New Delhi: Weeks after a preacher from Oakland, California, US, predicted the end of the world on May 21, 2011, hoardings have cropped up overnight across India warning the people about same.
So far, the hoardings have been detected at public places in Etah and Pilibhit in Uttar Pradesh, Bhubaneswar in Orissa, and Betul in Madhya Pradesh.
The authorities in the respective cities have no idea as to when the hoardings were put up and by whom.
Last month, reports have quoted preacher Harold Camping as saying that the world will precisely come to an end at about 6.00 pm on the said date.
He reckoned that two percent of the world's population will be immediately "raptured" to Heaven, while the rest of us will be sent straight to the Other Place.
Camping, an 89-year-old former civil engineer, has been spreading his Doomsday predictions via the Family Radio Network, a religious broadcasting organisation funded entirely by donations from listeners.
"It's getting real close. It's really getting pretty awesome, when you think about it," the Independent quoted Camping as saying.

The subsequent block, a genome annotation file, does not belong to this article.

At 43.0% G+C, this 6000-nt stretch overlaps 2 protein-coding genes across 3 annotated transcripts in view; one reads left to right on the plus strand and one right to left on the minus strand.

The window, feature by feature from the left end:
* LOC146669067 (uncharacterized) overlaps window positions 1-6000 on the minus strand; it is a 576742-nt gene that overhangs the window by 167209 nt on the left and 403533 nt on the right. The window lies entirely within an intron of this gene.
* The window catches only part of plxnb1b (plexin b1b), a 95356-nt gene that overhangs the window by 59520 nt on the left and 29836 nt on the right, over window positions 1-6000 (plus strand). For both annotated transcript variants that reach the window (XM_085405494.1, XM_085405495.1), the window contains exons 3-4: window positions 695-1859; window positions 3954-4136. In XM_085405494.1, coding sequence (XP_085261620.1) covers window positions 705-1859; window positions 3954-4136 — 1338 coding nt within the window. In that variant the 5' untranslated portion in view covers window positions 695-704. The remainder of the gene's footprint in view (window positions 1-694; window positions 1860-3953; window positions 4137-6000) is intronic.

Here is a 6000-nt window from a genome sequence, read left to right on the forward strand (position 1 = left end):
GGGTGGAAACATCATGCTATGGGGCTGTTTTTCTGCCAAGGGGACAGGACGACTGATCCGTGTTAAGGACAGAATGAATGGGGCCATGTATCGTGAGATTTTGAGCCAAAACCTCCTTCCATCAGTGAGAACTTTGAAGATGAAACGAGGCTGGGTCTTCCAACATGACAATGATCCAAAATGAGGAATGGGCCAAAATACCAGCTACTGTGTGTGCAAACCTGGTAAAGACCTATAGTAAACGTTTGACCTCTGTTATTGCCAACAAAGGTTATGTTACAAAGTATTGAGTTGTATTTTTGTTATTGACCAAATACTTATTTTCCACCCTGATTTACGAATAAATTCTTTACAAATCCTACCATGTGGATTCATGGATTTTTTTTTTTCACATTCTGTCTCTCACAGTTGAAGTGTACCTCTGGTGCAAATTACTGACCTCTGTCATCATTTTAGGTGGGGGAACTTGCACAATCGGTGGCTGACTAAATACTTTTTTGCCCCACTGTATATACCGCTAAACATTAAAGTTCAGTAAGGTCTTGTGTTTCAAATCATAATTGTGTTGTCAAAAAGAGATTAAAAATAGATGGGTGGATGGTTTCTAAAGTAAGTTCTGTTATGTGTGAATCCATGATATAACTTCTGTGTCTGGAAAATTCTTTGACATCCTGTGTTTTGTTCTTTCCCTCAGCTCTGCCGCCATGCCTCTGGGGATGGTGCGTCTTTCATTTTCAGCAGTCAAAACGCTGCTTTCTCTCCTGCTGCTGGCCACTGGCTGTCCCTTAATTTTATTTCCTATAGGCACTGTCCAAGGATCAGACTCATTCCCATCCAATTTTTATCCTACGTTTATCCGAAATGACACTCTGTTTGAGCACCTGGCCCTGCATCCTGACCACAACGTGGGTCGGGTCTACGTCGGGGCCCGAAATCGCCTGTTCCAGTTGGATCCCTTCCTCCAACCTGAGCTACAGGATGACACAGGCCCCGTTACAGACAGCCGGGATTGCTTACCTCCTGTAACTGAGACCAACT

"We're not talking about a ball game, or a marriage, or graduating from college. We're talking about the end of the world, a matter of being eternally dead, or being eternally alive, and it’s all coming to a head right now,” he added.
After 70 years of studying the Bible, he claims to have developed a system that uses mathematics to interpret prophesies hidden in it. He says the world will end on May 21, because that will be 722,500 days from 1 April AD33, which he believes was the day of the Crucifixion.
The figure of 722,500 is important because you get it by multiplying three holy numbers (five, 10 and 17) together twice. "When I found this out, I tell you, it blew my mind," he said.
Recent events, such as earthquakes in Japan, New Zealand and Haiti, are harbingers of impending doom, he says, as are changing social values. “It was sent by God as a sign of the end,” he says.
Camping previously thought that the world was going to end on September 06, 1994, but discovered that he had made a mathematical error.
First Published: Tuesday, April 26, 2011, 23:49